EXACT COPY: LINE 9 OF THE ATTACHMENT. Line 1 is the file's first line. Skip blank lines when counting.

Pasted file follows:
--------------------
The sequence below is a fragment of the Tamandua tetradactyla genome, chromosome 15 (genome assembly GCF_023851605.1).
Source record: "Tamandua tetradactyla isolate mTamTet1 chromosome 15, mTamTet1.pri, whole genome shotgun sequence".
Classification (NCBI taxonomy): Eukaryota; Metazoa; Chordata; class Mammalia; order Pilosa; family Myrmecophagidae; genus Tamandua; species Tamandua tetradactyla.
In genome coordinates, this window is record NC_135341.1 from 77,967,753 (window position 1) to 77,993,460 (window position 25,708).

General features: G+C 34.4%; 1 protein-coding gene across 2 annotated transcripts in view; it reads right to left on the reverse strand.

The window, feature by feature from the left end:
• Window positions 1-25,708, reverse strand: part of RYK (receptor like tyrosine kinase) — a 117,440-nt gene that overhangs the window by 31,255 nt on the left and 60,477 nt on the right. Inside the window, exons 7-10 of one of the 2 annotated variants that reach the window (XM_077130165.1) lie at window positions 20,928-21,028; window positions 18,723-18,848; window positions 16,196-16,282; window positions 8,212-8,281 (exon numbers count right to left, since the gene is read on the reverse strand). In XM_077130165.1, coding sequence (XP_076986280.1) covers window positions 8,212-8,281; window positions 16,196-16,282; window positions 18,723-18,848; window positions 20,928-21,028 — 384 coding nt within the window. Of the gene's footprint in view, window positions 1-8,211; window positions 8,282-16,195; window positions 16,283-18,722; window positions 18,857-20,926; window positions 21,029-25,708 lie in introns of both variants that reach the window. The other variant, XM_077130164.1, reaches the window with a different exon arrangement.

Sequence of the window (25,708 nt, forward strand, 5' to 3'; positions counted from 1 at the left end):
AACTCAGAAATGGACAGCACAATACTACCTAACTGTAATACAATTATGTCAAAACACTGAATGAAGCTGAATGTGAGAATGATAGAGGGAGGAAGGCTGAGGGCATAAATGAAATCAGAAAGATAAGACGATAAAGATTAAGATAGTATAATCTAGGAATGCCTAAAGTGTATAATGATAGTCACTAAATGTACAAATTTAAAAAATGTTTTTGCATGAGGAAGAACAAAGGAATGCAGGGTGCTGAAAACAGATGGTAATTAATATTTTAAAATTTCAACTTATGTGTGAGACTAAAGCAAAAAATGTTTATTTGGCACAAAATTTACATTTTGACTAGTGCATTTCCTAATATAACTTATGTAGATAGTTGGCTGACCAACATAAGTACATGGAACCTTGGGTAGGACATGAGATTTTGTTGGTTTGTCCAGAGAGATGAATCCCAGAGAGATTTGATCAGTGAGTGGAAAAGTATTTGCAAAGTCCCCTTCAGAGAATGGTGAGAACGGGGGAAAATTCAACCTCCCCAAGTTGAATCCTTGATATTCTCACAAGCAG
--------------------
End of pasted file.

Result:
AACTCAGAAATGGACAGCACAATACTACCTAACTGTAATACAATTATGTCAAAACACTGAATGAAGCTGAATGTGAGAATGATAGAGGGAGGAAGGCTGAGGGCATAAATGAAATCAGAAAGATAAGACGATAAAGATTAAGATAGTATAATCTAGGAATGCCTAAAGTGTATAATGATAGTCACTAAATGTACAAATTTAAAAAATGTTTTTGCATGAGGAAGAACAAAGGAATGCAGGGTGCTGAAAACAGATGGTAATTAATATTTTAAAATTTCAACTTATGTGTGAGACTAAAGCAAAAAATGTTTATTTGGCACAAAATTTACATTTTGACTAGTGCATTTCCTAATATAACTTATGTAGATAGTTGGCTGACCAACATAAGTACATGGAACCTTGGGTAGGACATGAGATTTTGTTGGTTTGTCCAGAGAGATGAATCCCAGAGAGATTTGATCAGTGAGTGGAAAAGTATTTGCAAAGTCCCCTTCAGAGAATGGTGAGAACGGGGGAAAATTCAACCTCCCCAAGTTGAATCCTTGATATTCTCACAAGCAG